The Promise of the New South: Life after Reconstruction

The Promise of the New South: Life after Reconstruction

The Promise of the New South: Life after Reconstruction

The Promise of the New South: Life after Reconstruction

Synopsis

At a public picnic in the South in the 1890s, a young man paid five cents for his first chance to hear the revolutionary Edison talking machine. He eagerly listened as the soundman placed the needle down, only to find that through the tubes he held to his ears came the chilling sounds of a lynching. In this story, with its blend of new technology and old hatreds, genteel picnic and mob violence, Edward Ayers captures the history of the South in the years between Reconstruction and the turn of the century--a combination of progress and reaction that defined the contradictory promise of the New South. Ranging from the Georgia coast to the Tennessee mountains, from the power brokers to tenant farmers, Ayers depicts a land of startling contrasts--a time of progress and repression, of new industries and old ways. Ayers takes us from remote Southern towns, revolutionized by the spread of the railroads, to the statehouses where Democratic "Redeemers" swept away the legacy of Reconstruction; from the small farmers, trapped into growing nothing but cotton, to the new industries of Birmingham; from abuse and intimacy in the family to tumultuous public meetings of the prohibitionists. He explores every aspect of society, politics, and the economy, detailing the importance of each in the emerging New South. Here is the local Baptist congregation, the country store, the tobacco-stained second-class railroad car, the rise of Populism: the teeming, nineteenth-century South comes to life in these pages. And central to the entire story is the role of race relations, from alliances and friendships between blacks and whites to the spread of Jim Crow laws and disenfranchisement. Ayers weaves all these details into the contradictory story of the New South, showing how the region developed the patterns it was to follow for the next fifty years. When Edward Ayers published Vengeance and Justice, a landmark study of crime and punishment in the nineteenth-century South, he received wide acclaim. Now he provides an unforgettable account of the New South--a land with one foot in the future and the other in the past.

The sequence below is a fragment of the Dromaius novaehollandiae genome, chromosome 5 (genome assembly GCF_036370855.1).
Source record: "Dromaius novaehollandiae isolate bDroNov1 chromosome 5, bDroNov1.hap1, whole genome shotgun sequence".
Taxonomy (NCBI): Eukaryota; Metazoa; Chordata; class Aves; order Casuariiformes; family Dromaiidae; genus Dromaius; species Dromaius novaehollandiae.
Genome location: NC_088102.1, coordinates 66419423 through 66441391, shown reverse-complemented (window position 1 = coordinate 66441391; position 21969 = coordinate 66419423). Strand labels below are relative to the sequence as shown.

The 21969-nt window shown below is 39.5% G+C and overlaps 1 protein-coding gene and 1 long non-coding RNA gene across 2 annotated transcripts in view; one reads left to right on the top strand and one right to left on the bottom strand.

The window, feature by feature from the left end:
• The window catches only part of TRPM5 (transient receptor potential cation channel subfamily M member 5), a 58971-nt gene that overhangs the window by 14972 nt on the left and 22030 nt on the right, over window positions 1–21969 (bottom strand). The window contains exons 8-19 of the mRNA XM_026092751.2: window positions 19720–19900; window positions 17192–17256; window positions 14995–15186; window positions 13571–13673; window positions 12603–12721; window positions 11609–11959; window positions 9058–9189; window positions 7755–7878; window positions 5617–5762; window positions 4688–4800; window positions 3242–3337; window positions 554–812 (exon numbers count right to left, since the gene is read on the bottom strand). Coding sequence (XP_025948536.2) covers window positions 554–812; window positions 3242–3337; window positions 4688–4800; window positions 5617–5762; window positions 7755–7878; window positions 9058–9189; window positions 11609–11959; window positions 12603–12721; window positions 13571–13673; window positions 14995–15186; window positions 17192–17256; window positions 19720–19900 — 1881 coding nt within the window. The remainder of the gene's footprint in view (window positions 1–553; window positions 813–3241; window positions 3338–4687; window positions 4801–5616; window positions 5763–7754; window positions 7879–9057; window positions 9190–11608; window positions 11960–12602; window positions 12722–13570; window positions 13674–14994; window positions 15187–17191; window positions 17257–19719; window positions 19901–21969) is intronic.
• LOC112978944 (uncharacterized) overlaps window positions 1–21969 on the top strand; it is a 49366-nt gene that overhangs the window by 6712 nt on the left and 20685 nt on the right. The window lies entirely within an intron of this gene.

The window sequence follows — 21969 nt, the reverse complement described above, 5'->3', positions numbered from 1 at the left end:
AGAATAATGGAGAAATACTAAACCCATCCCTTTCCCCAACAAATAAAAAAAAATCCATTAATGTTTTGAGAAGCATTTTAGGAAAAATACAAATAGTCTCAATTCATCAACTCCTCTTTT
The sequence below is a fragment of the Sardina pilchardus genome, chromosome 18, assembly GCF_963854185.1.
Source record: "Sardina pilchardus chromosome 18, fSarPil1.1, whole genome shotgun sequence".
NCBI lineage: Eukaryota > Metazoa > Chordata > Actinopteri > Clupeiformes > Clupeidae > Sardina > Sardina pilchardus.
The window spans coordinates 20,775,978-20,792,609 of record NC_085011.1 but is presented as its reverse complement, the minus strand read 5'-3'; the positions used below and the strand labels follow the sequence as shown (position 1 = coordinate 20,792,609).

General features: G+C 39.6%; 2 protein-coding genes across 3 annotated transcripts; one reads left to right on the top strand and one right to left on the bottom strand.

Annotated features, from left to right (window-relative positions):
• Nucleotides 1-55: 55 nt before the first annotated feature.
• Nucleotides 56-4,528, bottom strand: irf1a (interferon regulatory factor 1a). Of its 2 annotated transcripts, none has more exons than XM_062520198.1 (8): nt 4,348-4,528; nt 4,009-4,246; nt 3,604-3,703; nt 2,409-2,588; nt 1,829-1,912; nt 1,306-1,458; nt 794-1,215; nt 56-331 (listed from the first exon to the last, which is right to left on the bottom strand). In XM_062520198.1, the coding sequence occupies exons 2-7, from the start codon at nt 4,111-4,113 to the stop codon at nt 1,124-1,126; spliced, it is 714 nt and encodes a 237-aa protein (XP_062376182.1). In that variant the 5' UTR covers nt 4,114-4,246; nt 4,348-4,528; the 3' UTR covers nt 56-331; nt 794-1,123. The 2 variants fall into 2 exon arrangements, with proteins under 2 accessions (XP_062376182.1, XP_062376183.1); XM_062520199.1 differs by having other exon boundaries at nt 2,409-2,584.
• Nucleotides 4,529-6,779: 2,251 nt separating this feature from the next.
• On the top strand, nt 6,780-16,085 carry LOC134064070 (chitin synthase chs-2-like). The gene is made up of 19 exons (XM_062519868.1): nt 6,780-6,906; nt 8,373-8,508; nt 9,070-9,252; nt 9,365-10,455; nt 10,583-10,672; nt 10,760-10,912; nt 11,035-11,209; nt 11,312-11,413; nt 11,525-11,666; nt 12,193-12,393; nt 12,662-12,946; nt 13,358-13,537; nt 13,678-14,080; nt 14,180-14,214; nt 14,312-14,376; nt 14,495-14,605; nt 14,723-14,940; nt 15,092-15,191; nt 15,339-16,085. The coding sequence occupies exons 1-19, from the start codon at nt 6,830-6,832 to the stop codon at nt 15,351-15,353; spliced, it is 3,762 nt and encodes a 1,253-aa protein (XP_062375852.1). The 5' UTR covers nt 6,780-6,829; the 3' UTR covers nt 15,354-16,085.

Excerpt

The Southern landscape of 1880 bore the signs of the preceding twenty years. Symmetrical rows of slave cabins had been knocked into a jumble of tenant shacks. Fields grew wild because it did not pay to farm them. Children came upon bones and rusting weapons when they played in the woods. Former slaveowners and their sons decided which tenants would farm the best land and which tenants would have to move on. Confederate veterans at the court house or the general store bore empty sleeves and blank stares. Black people bitterly recalled the broken promises of land from the Yankees and broken promises of help from their former masters and mistresses. Everyone labored under the burdens of the depression that had hobbled the 1870s. Men talked of the bloodshed that had brought Reconstruction to an end a few years before.

Signs of a new South appeared as well, shoved up against the signs of the old. At every crossroad, it seemed, merchants put up stores of precut lumber. Hundreds of new towns proudly displayed raw red brick buildings and at least a block or two of wooden sidewalks. Investors began to put money into sawmills, textile factories, and coal mines. Young people of both races set out for places where they could make a better living. Railroads connected the landscape, cutting into clay banks, running across long sandy and swampy stretches, winding their way through wet mountain forests. Enthusiastic young editors talked of a "New South."

Shifting borders surrounded this South. Southern accents echoed into Indiana, Illinois, and Ohio; Northerners moved across the Kentucky and Arkansas lines; immigrants came to Texas, Louisiana, and Mississippi; Southern farmers produced for Northern markets up the coastline or across the river. Despite these porous boundaries, it seemed clear to most people that the South included the eleven states of the former Confederacy, that Kentucky was a Southern state in spite of its Civil War experience, and that the Southern mountains harbored a . . .

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